Prestigious Irish Open sure to lure top players to Adare Manor

THESE are tough times for the Irish Open Golf Championship when a prize fund of €2.5million, an increase of €300,000 from last year, hardly raises any eyebrows.

It is a handsome sum but nowadays is eclipsed by several other tournaments on the European circuit. Thankfully, the majority of top players place more emphasis on prestigious titles rather than the purse and that’s the chief reason to hope the field at Adare Manor on May 17-30 will be of high quality.

There are factors weighing for and against this. The Robert Trent Jones designed lay-out is a major plus. It is widely regarded as one of the finest in these islands and comfortably maintains the high standard of previous venues, great links like Portmarnock, Royal Dublin, Ballybunion, Baltray and parkland courses such as Killarney, Mount Juliet, Druids Glen and Carton House.

It’s also an advantage to have a nearby airport, high-class hotel and guest house accommodation and restaurants. There are few nicer villages in the country than Adare.

But there still are factors militating against the success of the Irish Open. The date is crucial. In the hey-day of the event, it was staged in the summer months when the weather was usually kind, the schools were on holidays and families could enjoy a good day out at the tournament.

Nowadays, the championship takes place in mid May when the elements can be unkind, something the Mallaghan family, owners of the splendid Carton House complex, discovered to their cost in the last two years. The rain poured down, the winds blew and a lovely venue turned into a sodden mess. And the crowds stayed away.

Furthermore, this year the major changes in the US Tour schedule mean that the Irish Open is sandwiched between the Players Championship at Sawgrass, the event the Americans call the 5th major, and the BMW PGA Championship at Wentworth, the most important tour event on this side of the Atlantic.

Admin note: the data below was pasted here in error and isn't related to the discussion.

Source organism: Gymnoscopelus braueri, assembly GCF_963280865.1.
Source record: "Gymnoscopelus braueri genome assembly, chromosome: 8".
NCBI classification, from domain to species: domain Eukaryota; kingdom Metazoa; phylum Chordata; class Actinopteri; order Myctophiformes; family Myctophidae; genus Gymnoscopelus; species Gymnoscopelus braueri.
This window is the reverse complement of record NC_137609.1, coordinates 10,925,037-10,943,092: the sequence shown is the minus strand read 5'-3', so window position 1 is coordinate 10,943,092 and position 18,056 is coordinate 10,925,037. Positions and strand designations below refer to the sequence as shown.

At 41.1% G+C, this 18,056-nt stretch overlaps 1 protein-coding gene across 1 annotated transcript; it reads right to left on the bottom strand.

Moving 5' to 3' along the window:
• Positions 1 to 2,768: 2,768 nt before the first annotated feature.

The concern is that leading players will see the week of the Irish Open as a good one to take off.

Tom Kane, managing partner of Adare Manor, is a former Vietnam war pilot and not short on courage and foresight. He reckoned the tournament: “needed a fresh approach if it was to reclaim its rightful position as one of Europe’s premier events”.

One way he believed this could be achieved was to stage it at Adare without a title sponsor.

“I believe that we should operate in the same manner as The Open and the Masters,” Kane maintains. “Thanks in no small part to the generous patronage of all our newly announced partners, we are in a position to present this year’s tournament as we wished. We will continue to increase prize money over the next three years in order to attract an even higher calibre of player.

“The support in recent years for events in Adare Manor such as the Irish Seniors Open and the JP McManus Pro-Am gives a fantastic indication of the sporting culture of the region and I have no doubt that the general public will get behind it”

EUROPEAN TOUR chief executive George O’Grady is only partially correct when claiming that “the Irish Open sits proudly on the European Tour schedule with a list of past champions that stands comparison with the best”.

True, there were times when only the best needed to apply: Ben Crenshaw, Hubert Green, Seve Ballesteros, Bernhard Langer, Jose-Maria Olazabal, Ian Woosnam, Nick Faldo, Colin Montgomerie, Sergio Garcia, Michael Campbell.

Of that group, only Monty and Sergio have yet to capture a major championship.

However, also there are people like David Carter, Patrik Sjoland, Soren Hansen, Brett Rumford and Stephen Dodd. That level of champion would hardly set the pulses racing and tellingly most were successful in the recent past. It would also help, of course, if the Irish contingent could get themselves into the picture with John O’Leary in 1982 the last to keep the title at home.

Given decent weather, television coverage of the championship set to reach a global audience with almost 450 hours of live coverage reaching more than 30 countries should help to maintain Ireland’s status as one of the world’s finest golf holiday destinations. The majesty of the par five 18th played along the River Maigue and with the awesome manor house in the immediate background is just one of many great holes at Adare that will help to maintain a very enviable reputation.

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